Monday, October 31, 2011

Mystery Meat

"I don't mind the taste!"

I am definitely not a food snob, and while I eat very little fast food in recent years (In-N-Out maybe once every couple of months), I certainly ate more than my fill of Carl's Jr. burgers back in the day.

But despite originally hailing from Los Angeles, McDonald's was always verboten growing up. It wasn't because it was fast food, or completely non-nutritious. It was because the food tasted like an unholy blend of cardboard and ass, flash-frozen and then thawed out under a heat lamp. The burgers are nasty, and the fries are pure grease and salt. It should not be mistaken for actual food, it is suicide by slower means. This is not exactly news, even to frequent customers.

So I have been to Mickey D's literally maybe a half-dozen times in my entire life. One of those times I tried a McRib, currently being overpimped on its 112th farewell tour.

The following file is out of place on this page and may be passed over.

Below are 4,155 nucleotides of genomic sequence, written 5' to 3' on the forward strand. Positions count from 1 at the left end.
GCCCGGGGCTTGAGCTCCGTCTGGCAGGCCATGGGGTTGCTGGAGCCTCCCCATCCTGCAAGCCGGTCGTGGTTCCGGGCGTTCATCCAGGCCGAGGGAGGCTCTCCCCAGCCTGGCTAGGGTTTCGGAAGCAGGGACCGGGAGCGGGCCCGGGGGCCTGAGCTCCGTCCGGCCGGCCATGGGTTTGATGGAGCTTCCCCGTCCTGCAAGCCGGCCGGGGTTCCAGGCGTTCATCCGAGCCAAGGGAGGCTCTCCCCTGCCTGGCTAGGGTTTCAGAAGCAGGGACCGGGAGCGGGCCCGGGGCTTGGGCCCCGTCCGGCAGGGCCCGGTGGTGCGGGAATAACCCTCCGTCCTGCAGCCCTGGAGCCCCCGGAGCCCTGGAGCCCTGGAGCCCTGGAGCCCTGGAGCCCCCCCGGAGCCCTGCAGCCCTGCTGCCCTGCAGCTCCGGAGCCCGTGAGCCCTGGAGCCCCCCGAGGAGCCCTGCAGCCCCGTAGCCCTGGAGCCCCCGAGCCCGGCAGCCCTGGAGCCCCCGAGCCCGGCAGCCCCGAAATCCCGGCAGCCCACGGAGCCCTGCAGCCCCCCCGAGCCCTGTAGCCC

I don't recall the exact circumstances which led me to try this bestial thing, probably peer pressure, possibly the occasionally profane amounts of drugs ingested in my twenties. Whatever the case, clearly there was impaired judgment involved.

As I recall, it tasted exactly what you would expect something concoted to offset the chicken shortage caused by McNugget sales to taste like -- a slab of pressed goo, slathered in sauce that must have had 10W40 as one of its main ingredients.

Now, it's not a secret that Americans, more than just about any other nationality, are accustomed to associating an utterly inane concept like "convenience" (as opposed to, say, nutrition, taste, quality, sustenance, or even actual hunger) with "food". And sentimentality may be one of the common touchstones of all cuisines, the ability to conjure up a rustic kitchen, whether grandmother's or anyone's, with well-placed manipulation of the olfactory senses.

But the marketing of this mystery slab ("Think smaller, and more legs.") is very perplexing. Maybe not as much as the grotesque glutton factories that continue to litter the landscape, but bizarre nonetheless.

I hold dear as a simple longstanding empirical axiom that Americans are enormously weird about, and have very dysfunctional relationships with, money, sex, and food. I think there are some people out there (and many of the comments in that first link seem to confirm the idea) that want to take the McRib out behind the middle school and get it pregnant.

Which, come to think of it, might help explain that nasty sauce.

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